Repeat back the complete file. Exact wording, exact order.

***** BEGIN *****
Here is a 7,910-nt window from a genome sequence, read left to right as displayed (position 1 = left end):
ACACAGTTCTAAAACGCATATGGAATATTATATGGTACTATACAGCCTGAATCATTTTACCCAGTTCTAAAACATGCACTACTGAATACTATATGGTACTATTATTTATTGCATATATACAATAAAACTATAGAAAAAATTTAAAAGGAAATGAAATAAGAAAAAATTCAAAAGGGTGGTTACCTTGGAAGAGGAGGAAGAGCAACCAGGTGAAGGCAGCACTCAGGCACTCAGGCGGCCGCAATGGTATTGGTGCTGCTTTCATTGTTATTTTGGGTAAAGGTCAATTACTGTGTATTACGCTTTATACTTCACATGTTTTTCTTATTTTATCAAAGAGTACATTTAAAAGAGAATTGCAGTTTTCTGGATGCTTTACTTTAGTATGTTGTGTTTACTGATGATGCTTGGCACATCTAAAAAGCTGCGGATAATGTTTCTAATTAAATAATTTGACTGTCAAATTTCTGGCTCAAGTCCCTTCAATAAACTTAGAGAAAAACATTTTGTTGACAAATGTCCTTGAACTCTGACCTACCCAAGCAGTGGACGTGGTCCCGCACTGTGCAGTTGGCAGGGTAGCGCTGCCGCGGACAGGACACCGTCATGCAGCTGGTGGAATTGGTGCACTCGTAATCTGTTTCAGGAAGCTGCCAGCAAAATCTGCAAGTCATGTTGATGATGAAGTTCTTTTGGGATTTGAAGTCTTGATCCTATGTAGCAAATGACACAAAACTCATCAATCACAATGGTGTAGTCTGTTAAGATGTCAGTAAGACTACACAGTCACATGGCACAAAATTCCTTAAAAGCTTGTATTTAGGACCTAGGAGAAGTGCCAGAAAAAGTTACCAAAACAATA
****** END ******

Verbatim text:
Here is a 7,910-nt window from a genome sequence, read left to right as displayed (position 1 = left end):
ACACAGTTCTAAAACGCATATGGAATATTATATGGTACTATACAGCCTGAATCATTTTACCCAGTTCTAAAACATGCACTACTGAATACTATATGGTACTATTATTTATTGCATATATACAATAAAACTATAGAAAAAATTTAAAAGGAAATGAAATAAGAAAAAATTCAAAAGGGTGGTTACCTTGGAAGAGGAGGAAGAGCAACCAGGTGAAGGCAGCACTCAGGCACTCAGGCGGCCGCAATGGTATTGGTGCTGCTTTCATTGTTATTTTGGGTAAAGGTCAATTACTGTGTATTACGCTTTATACTTCACATGTTTTTCTTATTTTATCAAAGAGTACATTTAAAAGAGAATTGCAGTTTTCTGGATGCTTTACTTTAGTATGTTGTGTTTACTGATGATGCTTGGCACATCTAAAAAGCTGCGGATAATGTTTCTAATTAAATAATTTGACTGTCAAATTTCTGGCTCAAGTCCCTTCAATAAACTTAGAGAAAAACATTTTGTTGACAAATGTCCTTGAACTCTGACCTACCCAAGCAGTGGACGTGGTCCCGCACTGTGCAGTTGGCAGGGTAGCGCTGCCGCGGACAGGACACCGTCATGCAGCTGGTGGAATTGGTGCACTCGTAATCTGTTTCAGGAAGCTGCCAGCAAAATCTGCAAGTCATGTTGATGATGAAGTTCTTTTGGGATTTGAAGTCTTGATCCTATGTAGCAAATGACACAAAACTCATCAATCACAATGGTGTAGTCTGTTAAGATGTCAGTAAGACTACACAGTCACATGGCACAAAATTCCTTAAAAGCTTGTATTTAGGACCTAGGAGAAGTGCCAGAAAAAGTTACCAAAACAATA